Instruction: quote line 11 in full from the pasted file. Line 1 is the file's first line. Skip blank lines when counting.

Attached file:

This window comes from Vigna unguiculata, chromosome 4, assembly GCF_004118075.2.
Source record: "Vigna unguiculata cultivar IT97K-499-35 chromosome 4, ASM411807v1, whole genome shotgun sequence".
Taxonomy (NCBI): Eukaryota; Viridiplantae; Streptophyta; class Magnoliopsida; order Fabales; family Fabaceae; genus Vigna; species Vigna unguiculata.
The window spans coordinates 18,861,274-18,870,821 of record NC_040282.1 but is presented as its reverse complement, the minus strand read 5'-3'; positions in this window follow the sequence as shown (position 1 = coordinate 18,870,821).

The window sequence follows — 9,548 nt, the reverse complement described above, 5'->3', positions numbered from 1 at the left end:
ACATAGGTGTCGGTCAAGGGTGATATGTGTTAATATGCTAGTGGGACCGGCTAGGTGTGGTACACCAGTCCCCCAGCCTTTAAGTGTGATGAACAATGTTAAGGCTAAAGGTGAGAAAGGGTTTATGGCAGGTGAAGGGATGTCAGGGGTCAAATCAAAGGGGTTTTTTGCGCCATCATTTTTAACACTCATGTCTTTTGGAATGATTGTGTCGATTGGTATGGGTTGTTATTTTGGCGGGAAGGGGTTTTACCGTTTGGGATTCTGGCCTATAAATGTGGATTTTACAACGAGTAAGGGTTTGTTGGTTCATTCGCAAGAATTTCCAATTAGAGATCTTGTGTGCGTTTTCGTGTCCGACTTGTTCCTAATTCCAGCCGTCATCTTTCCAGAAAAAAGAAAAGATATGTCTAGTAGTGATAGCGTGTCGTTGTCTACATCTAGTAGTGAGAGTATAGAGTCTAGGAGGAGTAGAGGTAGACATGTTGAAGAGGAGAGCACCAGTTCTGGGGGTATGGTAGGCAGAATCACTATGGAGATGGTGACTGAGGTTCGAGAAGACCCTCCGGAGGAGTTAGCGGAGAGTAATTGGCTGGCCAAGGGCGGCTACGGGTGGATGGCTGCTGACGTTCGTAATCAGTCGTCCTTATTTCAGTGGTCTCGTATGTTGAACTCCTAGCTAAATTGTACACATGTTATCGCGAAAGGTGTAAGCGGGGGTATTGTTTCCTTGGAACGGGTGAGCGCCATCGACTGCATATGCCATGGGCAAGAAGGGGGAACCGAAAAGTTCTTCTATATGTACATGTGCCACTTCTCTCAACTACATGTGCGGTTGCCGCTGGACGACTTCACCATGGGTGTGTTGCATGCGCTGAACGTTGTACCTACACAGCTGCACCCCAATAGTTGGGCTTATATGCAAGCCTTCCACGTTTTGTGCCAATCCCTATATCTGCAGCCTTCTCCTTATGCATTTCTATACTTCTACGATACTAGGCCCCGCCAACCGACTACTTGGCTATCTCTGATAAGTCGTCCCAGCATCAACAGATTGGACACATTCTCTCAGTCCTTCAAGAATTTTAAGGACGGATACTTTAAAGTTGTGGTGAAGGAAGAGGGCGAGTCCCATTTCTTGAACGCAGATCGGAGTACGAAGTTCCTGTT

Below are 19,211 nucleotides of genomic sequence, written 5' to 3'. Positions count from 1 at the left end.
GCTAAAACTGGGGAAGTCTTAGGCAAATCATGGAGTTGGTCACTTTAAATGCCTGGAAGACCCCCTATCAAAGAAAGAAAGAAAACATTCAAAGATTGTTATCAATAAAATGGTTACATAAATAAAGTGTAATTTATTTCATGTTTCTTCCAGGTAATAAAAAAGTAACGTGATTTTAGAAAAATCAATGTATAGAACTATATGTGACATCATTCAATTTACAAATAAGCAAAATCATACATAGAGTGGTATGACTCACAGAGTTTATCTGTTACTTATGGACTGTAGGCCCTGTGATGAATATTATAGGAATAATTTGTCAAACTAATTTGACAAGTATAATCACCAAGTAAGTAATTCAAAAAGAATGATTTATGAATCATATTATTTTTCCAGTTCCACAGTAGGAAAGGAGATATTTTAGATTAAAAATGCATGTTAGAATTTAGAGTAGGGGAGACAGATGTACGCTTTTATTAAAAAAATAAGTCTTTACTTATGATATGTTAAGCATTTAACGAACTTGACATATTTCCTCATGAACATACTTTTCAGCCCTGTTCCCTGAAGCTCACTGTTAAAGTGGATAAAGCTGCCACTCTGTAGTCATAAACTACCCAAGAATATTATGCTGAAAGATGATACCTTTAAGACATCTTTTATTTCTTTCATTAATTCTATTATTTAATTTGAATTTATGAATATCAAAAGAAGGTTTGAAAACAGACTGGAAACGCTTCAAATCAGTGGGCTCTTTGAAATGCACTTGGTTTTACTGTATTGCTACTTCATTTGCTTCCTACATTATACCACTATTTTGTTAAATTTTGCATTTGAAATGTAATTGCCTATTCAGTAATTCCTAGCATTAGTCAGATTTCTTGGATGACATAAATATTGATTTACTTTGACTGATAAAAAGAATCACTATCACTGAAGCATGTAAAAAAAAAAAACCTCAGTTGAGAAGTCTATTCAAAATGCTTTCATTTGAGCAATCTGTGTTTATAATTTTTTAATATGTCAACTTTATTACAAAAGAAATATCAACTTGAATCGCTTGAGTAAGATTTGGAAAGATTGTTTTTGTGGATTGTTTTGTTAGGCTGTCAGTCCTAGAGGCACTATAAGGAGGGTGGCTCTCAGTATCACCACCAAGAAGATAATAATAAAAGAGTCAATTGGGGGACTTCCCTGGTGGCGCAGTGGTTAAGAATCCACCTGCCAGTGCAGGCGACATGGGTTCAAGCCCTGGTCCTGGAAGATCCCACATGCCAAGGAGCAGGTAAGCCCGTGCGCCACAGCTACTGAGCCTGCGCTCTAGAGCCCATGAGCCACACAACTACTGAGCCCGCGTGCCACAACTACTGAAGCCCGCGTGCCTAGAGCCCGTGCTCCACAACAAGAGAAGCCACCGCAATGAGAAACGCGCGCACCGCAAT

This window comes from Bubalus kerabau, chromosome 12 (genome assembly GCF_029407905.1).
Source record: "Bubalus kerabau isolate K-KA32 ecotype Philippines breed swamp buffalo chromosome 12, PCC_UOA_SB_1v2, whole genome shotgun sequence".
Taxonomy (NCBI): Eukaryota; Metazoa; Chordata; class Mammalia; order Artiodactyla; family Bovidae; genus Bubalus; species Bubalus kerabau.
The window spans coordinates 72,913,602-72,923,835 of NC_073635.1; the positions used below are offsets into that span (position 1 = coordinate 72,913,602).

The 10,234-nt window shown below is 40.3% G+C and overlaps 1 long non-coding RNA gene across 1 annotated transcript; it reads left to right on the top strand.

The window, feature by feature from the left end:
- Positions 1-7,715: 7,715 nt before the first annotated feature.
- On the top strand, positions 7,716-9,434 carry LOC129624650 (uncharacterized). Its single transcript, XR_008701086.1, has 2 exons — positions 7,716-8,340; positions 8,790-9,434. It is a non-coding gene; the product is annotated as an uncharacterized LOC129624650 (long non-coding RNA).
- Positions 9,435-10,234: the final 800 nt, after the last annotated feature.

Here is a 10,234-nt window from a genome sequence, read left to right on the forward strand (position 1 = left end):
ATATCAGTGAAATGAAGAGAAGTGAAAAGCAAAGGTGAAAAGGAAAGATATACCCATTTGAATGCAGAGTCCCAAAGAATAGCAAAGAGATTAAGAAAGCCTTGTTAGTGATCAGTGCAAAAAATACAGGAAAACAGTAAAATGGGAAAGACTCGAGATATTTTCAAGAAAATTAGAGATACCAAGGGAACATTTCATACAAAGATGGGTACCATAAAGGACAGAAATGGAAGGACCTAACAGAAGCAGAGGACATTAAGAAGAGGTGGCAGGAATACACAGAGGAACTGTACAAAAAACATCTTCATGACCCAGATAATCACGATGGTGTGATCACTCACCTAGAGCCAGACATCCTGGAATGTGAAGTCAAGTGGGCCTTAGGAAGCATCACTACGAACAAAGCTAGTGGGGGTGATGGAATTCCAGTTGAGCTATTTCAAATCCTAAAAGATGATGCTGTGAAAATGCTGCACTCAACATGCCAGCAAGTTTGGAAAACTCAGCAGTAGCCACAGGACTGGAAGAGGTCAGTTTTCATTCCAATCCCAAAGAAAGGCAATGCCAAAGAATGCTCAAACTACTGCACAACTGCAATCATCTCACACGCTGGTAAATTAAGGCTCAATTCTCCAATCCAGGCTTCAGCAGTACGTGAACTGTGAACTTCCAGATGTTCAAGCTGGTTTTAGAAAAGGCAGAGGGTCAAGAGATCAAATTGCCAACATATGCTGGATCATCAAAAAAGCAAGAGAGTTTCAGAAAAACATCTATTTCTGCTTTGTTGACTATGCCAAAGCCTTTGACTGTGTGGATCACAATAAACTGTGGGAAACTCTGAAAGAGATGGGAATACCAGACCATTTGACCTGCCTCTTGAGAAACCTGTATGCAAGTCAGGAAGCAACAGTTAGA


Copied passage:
Taxonomy (NCBI): Eukaryota; Metazoa; Chordata; class Mammalia; order Artiodactyla; family Bovidae; genus Bubalus; species Bubalus kerabau.